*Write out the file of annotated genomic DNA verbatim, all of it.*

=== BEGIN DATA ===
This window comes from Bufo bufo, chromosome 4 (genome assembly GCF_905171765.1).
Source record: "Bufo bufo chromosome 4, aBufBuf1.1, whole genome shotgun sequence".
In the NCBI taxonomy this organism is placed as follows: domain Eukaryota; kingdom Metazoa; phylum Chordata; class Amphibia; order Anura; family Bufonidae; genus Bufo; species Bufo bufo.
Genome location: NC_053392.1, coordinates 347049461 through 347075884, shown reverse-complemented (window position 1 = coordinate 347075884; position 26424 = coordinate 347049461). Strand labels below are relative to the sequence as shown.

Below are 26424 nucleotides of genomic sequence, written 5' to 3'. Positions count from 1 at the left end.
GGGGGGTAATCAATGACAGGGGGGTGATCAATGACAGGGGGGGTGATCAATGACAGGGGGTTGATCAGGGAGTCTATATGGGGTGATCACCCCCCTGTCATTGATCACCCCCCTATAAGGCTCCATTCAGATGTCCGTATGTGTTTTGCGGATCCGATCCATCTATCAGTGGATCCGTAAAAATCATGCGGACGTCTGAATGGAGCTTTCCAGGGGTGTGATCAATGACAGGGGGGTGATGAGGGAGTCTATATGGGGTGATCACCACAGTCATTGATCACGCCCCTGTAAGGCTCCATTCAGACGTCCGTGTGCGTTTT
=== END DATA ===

This window comes from Bufo bufo, chromosome 4 (genome assembly GCF_905171765.1).
Source record: "Bufo bufo chromosome 4, aBufBuf1.1, whole genome shotgun sequence".
In the NCBI taxonomy this organism is placed as follows: domain Eukaryota; kingdom Metazoa; phylum Chordata; class Amphibia; order Anura; family Bufonidae; genus Bufo; species Bufo bufo.
Genome location: NC_053392.1, coordinates 347049461 through 347075884, shown reverse-complemented (window position 1 = coordinate 347075884; position 26424 = coordinate 347049461). Strand labels below are relative to the sequence as shown.

Below are 26424 nucleotides of genomic sequence, written 5' to 3'. Positions count from 1 at the left end.
GGGGGGTAATCAATGACAGGGGGGTGATCAATGACAGGGGGGGTGATCAATGACAGGGGGTTGATCAGGGAGTCTATATGGGGTGATCACCCCCCTGTCATTGATCACCCCCCTATAAGGCTCCATTCAGATGTCCGTATGTGTTTTGCGGATCCGATCCATCTATCAGTGGATCCGTAAAAATCATGCGGACGTCTGAATGGAGCTTTCCAGGGGTGTGATCAATGACAGGGGGGTGATGAGGGAGTCTATATGGGGTGATCACCACAGTCATTGATCACGCCCCTGTAAGGCTCCATTCAGACGTCCGTGTGCGTTTT